So here’s the thing: I was taught at junior school that white people were naturally better than every one else, that there were such things as human races and you could judge people by which religion they held to. It was all a lie. None of it, none of this nationalistic, xenophobic nonsense that engulfs us today is true. And it is why I am so angry about the results of the Referendum; that a project that was explicitly set up to ensure that the horrors of the past could never be repeated because we would be bound together at first economically and then through shared cultural experiences, a project that in those terms at least was an enormous success, that all this should be thrown away under the influences of those very forces it set out to destroy, is heart-breaking. I say shame, shame to all those unprincipled politicians and media men who encouraged this Pandora’s box to be opened. Let us hope that a butterfly of hope was released too."

3 February 2017

Rethinking Brexit - a letter to The Economist from BRIAN UNWIN, former president of the ECB #Brexit

'Rethinking Brexit

I welcome your general stance on the Brexit referendum, but you go too far in saying it was a clear result to leave the European Union and that MPs therefore should not vote against the government triggering Article 50 (“The way forward”, November 12th). There is no established constitutional doctrine on referendums in Britain. In this case, the outcome was very close; the referendum was advisory, not mandatory; the campaign was full of misinformation and downright lies; and no indication was given (we still do not have it) of what trading and other relationships would follow with the EU and the wider world.

Although the economy has in some respects survived the referendum shock better than some had predicted, nearly all the underlying economic indicators now suggest that there is a very difficult medium and longer-term period ahead, with disposable incomes falling as inflation rises. With the added horror of Donald Trump in the White House, surely it is more important than ever that Britain should remain working closely and constructively alongside its partners within the EU.

It would be perfectly reasonable and democratic, and consistent with the practice in several other European countries, to offer the public an opportunity to think and vote again when the consequences of a Brexit become clearer. Please do not throw in the towel so easily.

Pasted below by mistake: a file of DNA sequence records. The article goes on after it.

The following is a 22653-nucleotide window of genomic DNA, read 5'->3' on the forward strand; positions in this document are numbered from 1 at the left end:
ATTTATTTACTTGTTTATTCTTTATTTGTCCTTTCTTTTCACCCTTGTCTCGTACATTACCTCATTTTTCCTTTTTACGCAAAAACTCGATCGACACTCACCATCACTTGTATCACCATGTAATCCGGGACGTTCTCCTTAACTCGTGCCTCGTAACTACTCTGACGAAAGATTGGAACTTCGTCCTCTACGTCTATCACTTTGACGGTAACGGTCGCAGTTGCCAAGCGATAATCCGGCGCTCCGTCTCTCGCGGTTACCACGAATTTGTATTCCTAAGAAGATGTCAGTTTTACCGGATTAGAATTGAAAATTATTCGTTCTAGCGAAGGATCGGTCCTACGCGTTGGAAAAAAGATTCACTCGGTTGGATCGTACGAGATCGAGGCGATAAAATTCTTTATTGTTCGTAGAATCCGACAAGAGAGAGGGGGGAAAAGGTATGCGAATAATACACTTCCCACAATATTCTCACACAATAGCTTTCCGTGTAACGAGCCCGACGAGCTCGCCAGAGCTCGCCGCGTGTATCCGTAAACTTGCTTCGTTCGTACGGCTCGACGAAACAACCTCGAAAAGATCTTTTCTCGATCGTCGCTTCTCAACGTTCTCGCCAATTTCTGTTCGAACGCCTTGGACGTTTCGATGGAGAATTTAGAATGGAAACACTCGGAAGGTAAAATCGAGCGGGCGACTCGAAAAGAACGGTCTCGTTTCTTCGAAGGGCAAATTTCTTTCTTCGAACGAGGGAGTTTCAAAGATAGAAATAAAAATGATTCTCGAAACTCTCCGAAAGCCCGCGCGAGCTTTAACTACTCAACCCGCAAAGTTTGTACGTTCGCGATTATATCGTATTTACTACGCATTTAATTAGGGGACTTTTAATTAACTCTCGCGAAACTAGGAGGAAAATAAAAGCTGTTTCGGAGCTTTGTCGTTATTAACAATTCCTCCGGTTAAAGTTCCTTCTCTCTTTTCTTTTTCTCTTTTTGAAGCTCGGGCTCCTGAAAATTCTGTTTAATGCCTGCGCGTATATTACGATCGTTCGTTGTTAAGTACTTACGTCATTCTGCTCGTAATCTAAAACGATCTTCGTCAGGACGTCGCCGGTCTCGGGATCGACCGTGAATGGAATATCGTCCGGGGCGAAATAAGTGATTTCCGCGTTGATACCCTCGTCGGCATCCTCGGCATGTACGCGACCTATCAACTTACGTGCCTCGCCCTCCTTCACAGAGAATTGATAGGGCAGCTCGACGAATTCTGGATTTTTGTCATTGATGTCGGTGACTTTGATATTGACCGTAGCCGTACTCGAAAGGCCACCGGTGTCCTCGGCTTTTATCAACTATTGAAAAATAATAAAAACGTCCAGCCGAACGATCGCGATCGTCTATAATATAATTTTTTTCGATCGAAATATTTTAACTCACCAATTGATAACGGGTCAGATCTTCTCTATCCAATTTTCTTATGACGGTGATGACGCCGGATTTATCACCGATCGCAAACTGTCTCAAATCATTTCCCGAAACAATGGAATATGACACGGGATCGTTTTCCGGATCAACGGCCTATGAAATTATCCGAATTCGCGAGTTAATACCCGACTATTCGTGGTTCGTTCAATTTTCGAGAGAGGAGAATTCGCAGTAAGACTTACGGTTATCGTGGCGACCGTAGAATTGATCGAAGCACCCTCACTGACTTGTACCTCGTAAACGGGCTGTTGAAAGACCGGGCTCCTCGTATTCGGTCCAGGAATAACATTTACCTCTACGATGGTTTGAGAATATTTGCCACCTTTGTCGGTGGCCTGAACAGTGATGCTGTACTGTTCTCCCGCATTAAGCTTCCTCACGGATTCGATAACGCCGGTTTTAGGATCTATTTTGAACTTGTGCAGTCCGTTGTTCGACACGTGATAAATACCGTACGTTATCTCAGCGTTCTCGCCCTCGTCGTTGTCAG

Former president of the European Investment Bank

Dorking, Surrey'

Nov 26th 2016

2 February 2017

A few words from @sturdyAlex on #Brexit

"I need to say a few words about this whole Parliament voting for Brexit, without any detail on what it means, being framed as "respecting the people's will" and any resistance conversely as "undemocratic". I CALL BULLSHIT.

It may be POLITICALLY difficult, but constitutionally? Easy, peasy. Every first year law student prays for a constitutional law exam question this clear-cut. It is at best a conflict between representative and direct democracy. And, since our system is explicitly the former, is a really easy conflict to resolve.

That is why the referendum was deemed to be advisory by the High Court (clearest in para.106 of the judgment) and the appeal on this issue rejected by the Supreme Court. Your views on the judiciary aside, this is now settled law:

"[The 2015 Referendum Act] falls to be interpreted in light of the basic constitutional principles of parliamentary sovereignty and representative parliamentary democracy which apply in the United Kingdom, which lead to the conclusion that a referendum on any topic can only be advisory for the lawmakers in Parliament unless very clear language to the contrary is used in the referendum legislation in question. No such language is used in the 2015 Referendum Act."

So any MP is constitutionally absolutely entitled to vote with their conscience on this issue. The referendum has political meaning, but no legal or constitutional standing. As I said, it may be really difficult to balance the needs of the self, the party and the country. Some truly honourable MPs on both sides have resigned, rather than make this terrible choice.

Whatever you think of the referendum result, when you hear MP after MP stand up and say they think this is going to be a disaster for the UK, but they're going to vote for it anyway, what you hear is political difficulties overriding the right thing.

Reaching a stage where politicians make choices they believe to be wrong, because they're terrified of voters is ochlocracy, not democracy. It is not to be celebrated, but a symptom of profound dysfunction and should worry anyone intelligent, Brexiter or Remainer.

But it doesn't, because we're still wrapped up in the adversarial language of the referendum and so we are giving our politicians a free pass.

Add on top, the insidious idea that worrying about such things, or raising objections of legality through proper channels, or wanting to participate in the debate on what shape things take after we have left the EU, is somehow a lack of respect for the result of the referendum and you have a toxic mix.

Very few people have seriously raised this and yet it is has become the paranoia-du-jour. "They're trying to steal your victory." "Trying to disrespect your democratic will."

I suggest quite the opposite. Let's respect the result of the referendum. IN ITS ENTIRETY. And that result is: on a highly emotive and inflamed issue, with AWFUL quality of information available, often on purpose, often outright lies, a country was divided pretty much down the middle, and decided by a narrow margin a thing.

Sorry if that doesn't fit in your victory narrative, but that WAS the result of the referendum. And you disrespect it by saying fuck the 48%, as much as the few who say fuck the 52%. The only respectful result, the only democratic result, is one that as close as possible to 100% of citizens can live with. And for that to happen, all voices must be heard.

Once formulated this way, of course, the idea that the end result should gratify exclusively every Hard Brexit wet dream of the most extreme Europhobe, that the rest of the country can just lump it because "it lost", is revealed for the utter nonsense it is.

What we get instead is an act of political opportunism by a Tory Party sensing an hopelessly impotent opposition and going hell-for-leather at its once-in-a-lifetime chance to exorcise its perennial demon.

And that, friends, is the most undemocratic result of all."